The Beguiled (2017) film review

This criticism is intended to develop the conversation about the film for those who have already seen it, or for those indifferent to being spoiled on a film before seeing it… so consider yourself warned: there are spoilers throughout.

Director Sofia Coppola’s take on this Southern-set American Civil War story is reserved, observant, and human. The Beguiled, Coppola’s seventh film (not discounting her Netflix film A Very Murray Christmas) is a character study; her lens is anthropological. In the third year of the Civil War, a young girl out gathering mushrooms discovers a Union soldier, Corporal McBurney (Colin Farrell), lying in the forest. Gravely injured and behind enemy lines, he’s rescued by the girl, who takes him to her home, an all-girls academy led by headmistress Martha Farnsworth (Nicole Kidman). How this scenario plays out, as the women interact with McBurney, is like a fable, of a fox let loose in a henhouse. Under the director’s fair and studied gaze, however, what could be cliché is grounded in a human dimension — the sense of inevitability is at turns dryly humorous but mostly tragic.

Confronted by this uninvited guest, the women are forced to reckon with the sanctity of their space. Her students’ safety being her highest priority, Farnsworth locks McBurney in the parlor. He’ll convalesce in private, attended by her instructor, Edwina, and the headmistress herself; once he’s recovered, he’ll leave. This is a reasonable strategy, but the calamity has already been set in motion. The long-term seclusion of this group of women has left them at a disadvantage. The locked parlor door may keep McBurney from leaving his room, but the students readily ignore Farnsworth’s prohibitions, all too curious about their maimed visitor. As they get to know McBurney, who seems at first to be a decent, grateful soldier, they begin to foster expectations of him, as a friend, companion, and romantic partner, and he plays into it, both from genuine interest and desperation. The stage is set.

What plays out is a portrait of characters in internal turmoil — each forced to reckon with their needs and desires. Yet nothing is played as melodrama, and every character lies within a spectrum of realistic temperaments. For each woman, McBurney’s presence poses a challenge: given the broader circumstances of the war, as well as their personal and collective need for security, how do they address their individual wants; what priority is given to the uncertain and dangerous matters of the heart?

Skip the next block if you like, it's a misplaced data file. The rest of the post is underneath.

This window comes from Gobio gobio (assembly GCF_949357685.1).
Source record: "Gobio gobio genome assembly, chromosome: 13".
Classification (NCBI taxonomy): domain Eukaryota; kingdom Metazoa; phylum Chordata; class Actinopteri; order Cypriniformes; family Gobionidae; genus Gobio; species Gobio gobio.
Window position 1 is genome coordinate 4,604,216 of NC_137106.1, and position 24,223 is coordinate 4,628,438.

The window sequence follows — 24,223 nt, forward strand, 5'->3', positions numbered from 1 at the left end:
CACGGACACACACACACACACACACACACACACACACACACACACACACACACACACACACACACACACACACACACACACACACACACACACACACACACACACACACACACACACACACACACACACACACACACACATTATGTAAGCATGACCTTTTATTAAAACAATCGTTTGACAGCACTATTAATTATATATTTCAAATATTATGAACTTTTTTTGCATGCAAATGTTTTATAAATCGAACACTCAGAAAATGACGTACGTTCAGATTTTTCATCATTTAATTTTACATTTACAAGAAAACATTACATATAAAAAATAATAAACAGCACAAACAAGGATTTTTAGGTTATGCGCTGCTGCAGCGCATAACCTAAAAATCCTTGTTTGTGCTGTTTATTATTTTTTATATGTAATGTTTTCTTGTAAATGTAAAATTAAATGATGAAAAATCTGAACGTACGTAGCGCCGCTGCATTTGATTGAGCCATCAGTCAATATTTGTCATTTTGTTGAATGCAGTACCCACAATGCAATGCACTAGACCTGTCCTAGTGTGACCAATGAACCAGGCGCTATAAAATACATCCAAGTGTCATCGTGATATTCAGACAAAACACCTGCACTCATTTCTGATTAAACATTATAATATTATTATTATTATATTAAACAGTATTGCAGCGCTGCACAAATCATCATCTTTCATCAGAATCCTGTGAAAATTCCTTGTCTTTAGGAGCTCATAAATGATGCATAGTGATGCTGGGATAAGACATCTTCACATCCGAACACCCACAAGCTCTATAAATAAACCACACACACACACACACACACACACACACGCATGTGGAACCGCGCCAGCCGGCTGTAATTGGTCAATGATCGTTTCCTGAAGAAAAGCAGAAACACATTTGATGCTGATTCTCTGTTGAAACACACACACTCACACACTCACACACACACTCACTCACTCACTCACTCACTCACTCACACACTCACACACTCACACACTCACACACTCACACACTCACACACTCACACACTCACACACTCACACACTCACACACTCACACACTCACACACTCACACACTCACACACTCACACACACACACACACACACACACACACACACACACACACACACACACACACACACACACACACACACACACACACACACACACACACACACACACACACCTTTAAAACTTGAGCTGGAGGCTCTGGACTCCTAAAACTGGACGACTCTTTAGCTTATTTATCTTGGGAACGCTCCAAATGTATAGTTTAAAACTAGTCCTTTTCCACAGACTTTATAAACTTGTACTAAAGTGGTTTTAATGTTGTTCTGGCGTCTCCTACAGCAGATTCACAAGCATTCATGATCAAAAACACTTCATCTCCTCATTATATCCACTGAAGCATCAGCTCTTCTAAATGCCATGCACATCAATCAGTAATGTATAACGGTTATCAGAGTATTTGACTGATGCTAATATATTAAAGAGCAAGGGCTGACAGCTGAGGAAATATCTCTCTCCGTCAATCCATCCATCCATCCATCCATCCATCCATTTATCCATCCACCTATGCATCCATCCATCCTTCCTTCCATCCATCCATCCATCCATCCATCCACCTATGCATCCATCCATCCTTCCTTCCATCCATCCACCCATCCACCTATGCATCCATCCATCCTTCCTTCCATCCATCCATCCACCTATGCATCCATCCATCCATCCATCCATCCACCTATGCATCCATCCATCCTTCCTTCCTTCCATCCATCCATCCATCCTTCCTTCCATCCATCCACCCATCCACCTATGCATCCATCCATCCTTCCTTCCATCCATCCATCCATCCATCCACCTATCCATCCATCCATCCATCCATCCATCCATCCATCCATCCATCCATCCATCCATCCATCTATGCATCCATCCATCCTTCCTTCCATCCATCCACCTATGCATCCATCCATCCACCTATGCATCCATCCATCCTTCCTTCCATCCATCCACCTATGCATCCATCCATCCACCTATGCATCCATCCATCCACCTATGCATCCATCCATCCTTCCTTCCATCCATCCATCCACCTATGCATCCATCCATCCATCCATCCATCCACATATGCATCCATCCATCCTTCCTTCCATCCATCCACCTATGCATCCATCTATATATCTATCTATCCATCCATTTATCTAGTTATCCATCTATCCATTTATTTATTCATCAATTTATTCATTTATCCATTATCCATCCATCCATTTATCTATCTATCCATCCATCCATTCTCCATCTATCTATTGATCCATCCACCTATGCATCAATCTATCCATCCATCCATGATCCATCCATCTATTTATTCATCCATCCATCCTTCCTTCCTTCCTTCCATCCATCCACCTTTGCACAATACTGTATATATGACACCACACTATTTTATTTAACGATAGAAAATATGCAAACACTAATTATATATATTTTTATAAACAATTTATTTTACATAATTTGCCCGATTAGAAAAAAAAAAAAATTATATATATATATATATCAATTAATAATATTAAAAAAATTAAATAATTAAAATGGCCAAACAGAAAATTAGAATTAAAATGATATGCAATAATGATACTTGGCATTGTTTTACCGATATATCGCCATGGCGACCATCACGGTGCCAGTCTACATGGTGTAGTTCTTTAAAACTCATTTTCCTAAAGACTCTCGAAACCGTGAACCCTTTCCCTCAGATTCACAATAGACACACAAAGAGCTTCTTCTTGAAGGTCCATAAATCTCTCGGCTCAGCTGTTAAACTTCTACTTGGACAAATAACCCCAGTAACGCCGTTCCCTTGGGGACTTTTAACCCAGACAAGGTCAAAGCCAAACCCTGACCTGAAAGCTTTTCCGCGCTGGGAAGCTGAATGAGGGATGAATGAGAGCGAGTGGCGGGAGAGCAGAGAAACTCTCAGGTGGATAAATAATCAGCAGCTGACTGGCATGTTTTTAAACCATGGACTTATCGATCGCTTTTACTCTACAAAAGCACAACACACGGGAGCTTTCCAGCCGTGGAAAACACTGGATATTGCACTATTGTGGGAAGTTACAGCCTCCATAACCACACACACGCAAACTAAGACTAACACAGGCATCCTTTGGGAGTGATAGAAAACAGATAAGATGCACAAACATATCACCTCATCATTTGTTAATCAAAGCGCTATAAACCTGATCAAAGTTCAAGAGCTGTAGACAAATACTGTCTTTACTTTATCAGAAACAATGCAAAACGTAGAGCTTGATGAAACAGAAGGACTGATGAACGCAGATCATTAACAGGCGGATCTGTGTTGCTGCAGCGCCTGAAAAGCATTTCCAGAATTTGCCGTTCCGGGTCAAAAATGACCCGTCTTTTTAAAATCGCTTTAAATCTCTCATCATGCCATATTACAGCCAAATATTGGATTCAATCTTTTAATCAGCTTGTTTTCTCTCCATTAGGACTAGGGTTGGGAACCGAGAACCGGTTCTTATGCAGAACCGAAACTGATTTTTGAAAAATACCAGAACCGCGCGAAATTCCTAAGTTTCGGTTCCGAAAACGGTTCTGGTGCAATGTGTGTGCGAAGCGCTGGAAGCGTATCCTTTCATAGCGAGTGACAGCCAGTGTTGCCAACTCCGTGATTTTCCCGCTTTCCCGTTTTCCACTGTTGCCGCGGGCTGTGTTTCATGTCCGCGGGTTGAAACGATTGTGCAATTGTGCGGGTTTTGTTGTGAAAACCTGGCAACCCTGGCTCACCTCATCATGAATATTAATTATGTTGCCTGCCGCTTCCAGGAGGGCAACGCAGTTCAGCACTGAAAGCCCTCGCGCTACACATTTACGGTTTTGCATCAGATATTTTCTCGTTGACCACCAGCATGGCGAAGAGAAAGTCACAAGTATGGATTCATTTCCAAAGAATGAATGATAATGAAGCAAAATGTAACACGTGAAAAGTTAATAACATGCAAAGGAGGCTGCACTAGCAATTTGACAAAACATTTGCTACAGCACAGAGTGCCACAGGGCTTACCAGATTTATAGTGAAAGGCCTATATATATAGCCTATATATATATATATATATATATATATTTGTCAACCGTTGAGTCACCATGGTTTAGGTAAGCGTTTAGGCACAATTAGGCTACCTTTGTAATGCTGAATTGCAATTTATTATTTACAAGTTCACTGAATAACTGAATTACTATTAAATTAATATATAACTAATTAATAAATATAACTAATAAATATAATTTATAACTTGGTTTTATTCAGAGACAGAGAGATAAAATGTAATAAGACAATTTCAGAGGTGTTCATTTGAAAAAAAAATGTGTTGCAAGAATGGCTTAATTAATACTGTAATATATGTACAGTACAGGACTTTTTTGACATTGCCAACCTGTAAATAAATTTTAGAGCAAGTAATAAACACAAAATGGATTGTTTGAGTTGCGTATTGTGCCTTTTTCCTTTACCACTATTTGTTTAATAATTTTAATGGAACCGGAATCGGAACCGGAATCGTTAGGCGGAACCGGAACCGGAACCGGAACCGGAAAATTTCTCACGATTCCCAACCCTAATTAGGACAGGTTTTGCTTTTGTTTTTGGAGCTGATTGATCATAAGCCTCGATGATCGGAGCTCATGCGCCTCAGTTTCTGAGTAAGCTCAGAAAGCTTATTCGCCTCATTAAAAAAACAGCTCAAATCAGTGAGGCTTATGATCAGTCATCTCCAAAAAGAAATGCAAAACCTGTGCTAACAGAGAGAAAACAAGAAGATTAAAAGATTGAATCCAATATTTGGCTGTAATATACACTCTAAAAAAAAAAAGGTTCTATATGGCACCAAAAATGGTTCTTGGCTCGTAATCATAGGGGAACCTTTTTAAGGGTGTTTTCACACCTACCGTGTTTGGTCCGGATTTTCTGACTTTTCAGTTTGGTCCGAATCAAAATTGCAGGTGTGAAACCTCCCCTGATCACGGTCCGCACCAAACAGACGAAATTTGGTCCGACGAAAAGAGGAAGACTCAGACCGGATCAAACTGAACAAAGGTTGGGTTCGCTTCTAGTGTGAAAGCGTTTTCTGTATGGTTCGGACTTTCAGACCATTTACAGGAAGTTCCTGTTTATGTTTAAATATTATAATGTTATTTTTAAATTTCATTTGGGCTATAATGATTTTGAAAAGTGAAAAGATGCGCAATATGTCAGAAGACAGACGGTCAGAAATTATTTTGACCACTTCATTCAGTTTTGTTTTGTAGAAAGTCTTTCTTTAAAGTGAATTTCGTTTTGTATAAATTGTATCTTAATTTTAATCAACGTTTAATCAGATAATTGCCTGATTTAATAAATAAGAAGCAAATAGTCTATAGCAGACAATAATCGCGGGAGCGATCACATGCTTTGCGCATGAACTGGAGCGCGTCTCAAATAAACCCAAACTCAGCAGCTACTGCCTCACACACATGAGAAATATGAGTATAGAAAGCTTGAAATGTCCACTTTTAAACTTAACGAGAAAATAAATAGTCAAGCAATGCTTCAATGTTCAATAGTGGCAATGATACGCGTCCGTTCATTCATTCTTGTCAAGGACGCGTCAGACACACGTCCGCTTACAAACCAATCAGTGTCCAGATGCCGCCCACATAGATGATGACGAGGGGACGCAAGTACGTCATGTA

Take Edwina, played by Kirsten Dunst. Edwina is an older resident at Farnsworth’s school, occupying an uncomfortable space between teacher and subordinate. There’s no vanity in Dunst’s performance, and she allows her maturing features to speak for her — Edwina is burdened by the fear that as the war continues, she’s become unmarriageable. That McBurney expresses affection for her, and promises to run away with her, spurs a sense of self-confidence and entitlement that she had long buried. Edwina’s feelings, while valid, are also predictably complicated by the circumstances and McBurney’s own wretched state. To her credit, she is aware that McBurney’s promises may also be an illusion. But perhaps an illusion is just enough to keep her hope alive?

While McBurney may fit the part of a “snake in the grass” in broad strokes, I don’t think this characterization does him justice. As written and directed by Coppola, and performed by Colin Farrell, he’s simply human. Neither a coward, nor a hero. Can he, an injured soldier, really be faulted for getting lost inside the relative decadence of the women’s home? Like the women, he’s caught within his own particular circumstances, attempting to survive.

Consider McBurney’s desperate situation: he’s an Irishman who was paid to take a Northerner’s place in a war he’s not ideologically invested in. This is a man who had resigned himself to death long before he had been injured. Under the care of these women — possibly the most graceful, educated, and attractive that he’s ever shared a meal with — he sees an opportunity for not only survival but also reinvention. However, it’s his tenuous status at the school that ultimately upends the women's lives and ends his own. As Farnsworth has told him, the moment he’s fully recovered, he must leave. Thus, every choice McBurney makes is informed by the knowledge that he will inevitably be forced to return to war or face execution in a prison camp. His desperate circumstances, weighed by Coppola’s even-handed gaze, render the choices he makes intelligible while still unmistakably vile. That he seeks to make his place in this home permanent, by encouraging the affection of these women, seems like the only course of action available to him.